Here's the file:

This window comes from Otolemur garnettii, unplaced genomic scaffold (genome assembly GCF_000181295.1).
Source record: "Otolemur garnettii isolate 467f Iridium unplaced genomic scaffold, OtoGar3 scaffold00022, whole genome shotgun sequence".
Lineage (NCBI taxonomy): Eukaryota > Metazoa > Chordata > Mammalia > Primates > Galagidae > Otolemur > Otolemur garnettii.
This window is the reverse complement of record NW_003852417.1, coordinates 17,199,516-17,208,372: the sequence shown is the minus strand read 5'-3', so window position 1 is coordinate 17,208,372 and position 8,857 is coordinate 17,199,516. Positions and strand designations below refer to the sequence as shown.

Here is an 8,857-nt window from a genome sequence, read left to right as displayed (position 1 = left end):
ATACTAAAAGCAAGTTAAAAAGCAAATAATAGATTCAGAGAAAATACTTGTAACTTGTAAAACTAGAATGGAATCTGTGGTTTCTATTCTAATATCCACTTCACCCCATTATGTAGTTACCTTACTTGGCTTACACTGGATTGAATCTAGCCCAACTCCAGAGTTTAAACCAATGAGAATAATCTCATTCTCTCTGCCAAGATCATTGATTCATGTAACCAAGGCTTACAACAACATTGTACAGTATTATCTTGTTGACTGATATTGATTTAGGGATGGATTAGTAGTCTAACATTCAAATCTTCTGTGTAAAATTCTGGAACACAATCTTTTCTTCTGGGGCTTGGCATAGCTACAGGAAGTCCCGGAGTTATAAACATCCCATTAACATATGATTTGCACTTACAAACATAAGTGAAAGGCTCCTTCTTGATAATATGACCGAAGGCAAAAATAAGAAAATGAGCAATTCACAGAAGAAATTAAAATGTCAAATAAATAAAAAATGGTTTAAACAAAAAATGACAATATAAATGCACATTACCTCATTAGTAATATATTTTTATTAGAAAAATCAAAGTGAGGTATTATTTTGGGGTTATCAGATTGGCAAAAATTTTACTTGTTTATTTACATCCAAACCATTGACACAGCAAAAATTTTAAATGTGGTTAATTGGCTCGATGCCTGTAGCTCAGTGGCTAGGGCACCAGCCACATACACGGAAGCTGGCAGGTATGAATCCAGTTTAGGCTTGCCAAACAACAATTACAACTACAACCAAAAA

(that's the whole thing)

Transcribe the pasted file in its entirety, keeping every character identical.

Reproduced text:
This window comes from Otolemur garnettii, unplaced genomic scaffold (genome assembly GCF_000181295.1).
Source record: "Otolemur garnettii isolate 467f Iridium unplaced genomic scaffold, OtoGar3 scaffold00022, whole genome shotgun sequence".
Lineage (NCBI taxonomy): Eukaryota > Metazoa > Chordata > Mammalia > Primates > Galagidae > Otolemur > Otolemur garnettii.
This window is the reverse complement of record NW_003852417.1, coordinates 17,199,516-17,208,372: the sequence shown is the minus strand read 5'-3', so window position 1 is coordinate 17,208,372 and position 8,857 is coordinate 17,199,516. Positions and strand designations below refer to the sequence as shown.

Here is an 8,857-nt window from a genome sequence, read left to right as displayed (position 1 = left end):
ATACTAAAAGCAAGTTAAAAAGCAAATAATAGATTCAGAGAAAATACTTGTAACTTGTAAAACTAGAATGGAATCTGTGGTTTCTATTCTAATATCCACTTCACCCCATTATGTAGTTACCTTACTTGGCTTACACTGGATTGAATCTAGCCCAACTCCAGAGTTTAAACCAATGAGAATAATCTCATTCTCTCTGCCAAGATCATTGATTCATGTAACCAAGGCTTACAACAACATTGTACAGTATTATCTTGTTGACTGATATTGATTTAGGGATGGATTAGTAGTCTAACATTCAAATCTTCTGTGTAAAATTCTGGAACACAATCTTTTCTTCTGGGGCTTGGCATAGCTACAGGAAGTCCCGGAGTTATAAACATCCCATTAACATATGATTTGCACTTACAAACATAAGTGAAAGGCTCCTTCTTGATAATATGACCGAAGGCAAAAATAAGAAAATGAGCAATTCACAGAAGAAATTAAAATGTCAAATAAATAAAAAATGGTTTAAACAAAAAATGACAATATAAATGCACATTACCTCATTAGTAATATATTTTTATTAGAAAAATCAAAGTGAGGTATTATTTTGGGGTTATCAGATTGGCAAAAATTTTACTTGTTTATTTACATCCAAACCATTGACACAGCAAAAATTTTAAATGTGGTTAATTGGCTCGATGCCTGTAGCTCAGTGGCTAGGGCACCAGCCACATACACGGAAGCTGGCAGGTATGAATCCAGTTTAGGCTTGCCAAACAACAATTACAACTACAACCAAAAA